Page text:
• Border crossings often racketeer, mistreat and abuse migrants before they can cross the border and take large sums of money from them.
  • In the desert, there is a high risk of being attacked by bandits or armed militias who can not only rob, but also abuse, rape and murder migrants.
  • During the transport, you will be trapped in a small space, in the heat of the desert, in extreme conditions, with many people of different origins. This situation produces enormous stress and can lead to conflict and violence between migrants and between migrants and drivers.
  • If the police stop your vehicle as it passes through the desert, they stop the driver, confiscate the car and take you back to Agadez.

 

Security measures in desert passage

If you decide to leave anyway, you must protect yourself by:

  • Informing your family of your departure (time of departure and arrival - telephone number) to inform the emergency services if you do not give any sign of life.
  • Taking information from different sources before putting themselves in the hands of smugglers or cooks to reduce the risk of falling into the wrong hands. Possible sources of information to consult: Human rights organisations and NGOs defending migrants; also former smugglers, former drivers, etc. with experience in the field.
  • You training for the extreme conditions of the desert. Before leaving, get used to drinking only small amounts of water during the day!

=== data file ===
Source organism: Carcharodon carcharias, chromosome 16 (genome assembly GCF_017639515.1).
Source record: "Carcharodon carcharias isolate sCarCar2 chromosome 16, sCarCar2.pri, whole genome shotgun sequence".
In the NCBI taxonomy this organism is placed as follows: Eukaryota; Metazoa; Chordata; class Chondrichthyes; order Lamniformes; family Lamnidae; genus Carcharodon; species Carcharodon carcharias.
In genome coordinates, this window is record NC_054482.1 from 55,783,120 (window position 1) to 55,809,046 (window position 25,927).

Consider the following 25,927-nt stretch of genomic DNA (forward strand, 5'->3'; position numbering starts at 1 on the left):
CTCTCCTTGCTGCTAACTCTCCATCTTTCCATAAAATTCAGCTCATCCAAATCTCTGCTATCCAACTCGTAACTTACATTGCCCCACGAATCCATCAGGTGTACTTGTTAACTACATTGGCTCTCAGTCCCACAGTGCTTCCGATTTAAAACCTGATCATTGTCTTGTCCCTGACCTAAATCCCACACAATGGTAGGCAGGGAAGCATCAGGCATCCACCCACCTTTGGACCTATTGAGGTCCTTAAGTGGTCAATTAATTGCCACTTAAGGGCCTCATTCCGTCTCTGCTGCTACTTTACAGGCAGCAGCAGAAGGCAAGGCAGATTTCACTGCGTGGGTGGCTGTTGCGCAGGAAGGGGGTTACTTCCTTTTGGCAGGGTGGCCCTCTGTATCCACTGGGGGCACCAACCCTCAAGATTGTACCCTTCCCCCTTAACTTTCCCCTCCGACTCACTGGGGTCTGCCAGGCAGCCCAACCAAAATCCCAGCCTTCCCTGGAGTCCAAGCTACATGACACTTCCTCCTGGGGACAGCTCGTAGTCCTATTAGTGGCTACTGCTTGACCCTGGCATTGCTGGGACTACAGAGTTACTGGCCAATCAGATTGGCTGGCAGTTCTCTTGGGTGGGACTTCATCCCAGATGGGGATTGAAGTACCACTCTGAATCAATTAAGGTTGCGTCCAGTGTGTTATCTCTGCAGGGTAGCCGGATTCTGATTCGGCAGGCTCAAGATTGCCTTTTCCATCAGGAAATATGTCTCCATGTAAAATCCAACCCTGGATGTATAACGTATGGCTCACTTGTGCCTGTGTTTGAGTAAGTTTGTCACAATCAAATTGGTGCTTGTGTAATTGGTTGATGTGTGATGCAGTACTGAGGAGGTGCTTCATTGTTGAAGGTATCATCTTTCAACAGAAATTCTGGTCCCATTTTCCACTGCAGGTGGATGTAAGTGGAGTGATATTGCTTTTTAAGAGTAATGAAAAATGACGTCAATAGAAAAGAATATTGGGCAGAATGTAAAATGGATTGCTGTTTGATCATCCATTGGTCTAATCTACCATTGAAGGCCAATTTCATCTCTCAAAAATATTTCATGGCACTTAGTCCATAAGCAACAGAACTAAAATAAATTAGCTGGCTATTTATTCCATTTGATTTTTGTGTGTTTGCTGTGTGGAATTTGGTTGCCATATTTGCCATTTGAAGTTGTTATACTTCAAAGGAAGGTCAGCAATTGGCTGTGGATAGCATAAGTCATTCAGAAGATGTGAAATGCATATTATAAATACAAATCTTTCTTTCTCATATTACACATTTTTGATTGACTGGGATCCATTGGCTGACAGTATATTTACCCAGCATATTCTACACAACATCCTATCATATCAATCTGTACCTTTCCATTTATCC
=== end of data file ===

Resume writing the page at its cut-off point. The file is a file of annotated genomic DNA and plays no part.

• Ensuring that your driver has a working satellite phone.
  • Verifying that the driver has enough fuel, spare tires and spare part spark plugs...etc.)
  • Supplying you with water, food, gas or charcoal, medicines, hygiene products, clothing and a piece of white cloth in case of distress.
  • Seeking to maintain respect and discipline towards drivers and other passengers to avoid stress and conflicts between you.

Behaviour in the event of a breakdown or abandonment in the middle of the desert:

  • Place a piece of white cloth as a clearly visible flag to indicate that you are in distress!
  • If available, locate your precise position through GPS!
  • If you are in the desert area of the Agadez region: Call Alarmphone Sahara with a satelite phone: +22780296826 or +22785752676
  • Avoid panic reactions! Don't let yourself be carried away by fear - always keep hope!
  • Never walk in the middle of the desert - unless you have reliable landmarks! Stay put to save energy and improve the chance of being found and saved!

 

The essential things to bring with you in your luggage

  • Food: Gari (1 scoop), biscuits (5 packs) ,sardines (5 or 15 cans), bread 10 per person (Baguette)
  • Water: Reassure that there are at least 3 50-litre water cans on the vehicle and a small 2-litre canister for each
  • Medicines: Paracetamol, quinine, products against diarrhoea
  • Clothes: sweaters, duvets, gloves against the cold and a scarf, a scarf against dust and sun, glasses to protect the eyes, light, thin and loose clothing to face the heat
  • Hygiene Products: toothbrushes and massage balms, sanitary towels or tampons
  • A piece of white cloth to be seen in case of distress!